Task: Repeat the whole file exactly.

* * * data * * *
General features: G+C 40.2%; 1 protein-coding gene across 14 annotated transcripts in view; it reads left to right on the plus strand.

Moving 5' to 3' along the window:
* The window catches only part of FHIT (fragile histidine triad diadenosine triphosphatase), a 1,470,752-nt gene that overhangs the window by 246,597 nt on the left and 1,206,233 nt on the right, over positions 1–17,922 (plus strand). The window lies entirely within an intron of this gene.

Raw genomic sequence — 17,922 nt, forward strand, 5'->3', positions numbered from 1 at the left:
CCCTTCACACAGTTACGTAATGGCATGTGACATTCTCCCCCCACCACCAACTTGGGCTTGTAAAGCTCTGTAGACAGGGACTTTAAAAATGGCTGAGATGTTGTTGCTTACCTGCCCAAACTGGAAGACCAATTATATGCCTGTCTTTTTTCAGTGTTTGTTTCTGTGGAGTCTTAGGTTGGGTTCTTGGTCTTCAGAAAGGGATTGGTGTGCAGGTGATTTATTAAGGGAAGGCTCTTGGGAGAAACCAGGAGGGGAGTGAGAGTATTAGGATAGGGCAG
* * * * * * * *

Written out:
General features: G+C 40.2%; 1 protein-coding gene across 14 annotated transcripts in view; it reads left to right on the plus strand.

Moving 5' to 3' along the window:
* The window catches only part of FHIT (fragile histidine triad diadenosine triphosphatase), a 1,470,752-nt gene that overhangs the window by 246,597 nt on the left and 1,206,233 nt on the right, over positions 1–17,922 (plus strand). The window lies entirely within an intron of this gene.

Raw genomic sequence — 17,922 nt, forward strand, 5'->3', positions numbered from 1 at the left:
CCCTTCACACAGTTACGTAATGGCATGTGACATTCTCCCCCCACCACCAACTTGGGCTTGTAAAGCTCTGTAGACAGGGACTTTAAAAATGGCTGAGATGTTGTTGCTTACCTGCCCAAACTGGAAGACCAATTATATGCCTGTCTTTTTTCAGTGTTTGTTTCTGTGGAGTCTTAGGTTGGGTTCTTGGTCTTCAGAAAGGGATTGGTGTGCAGGTGATTTATTAAGGGAAGGCTCTTGGGAGAAACCAGGAGGGGAGTGAGAGTATTAGGATAGGGCAG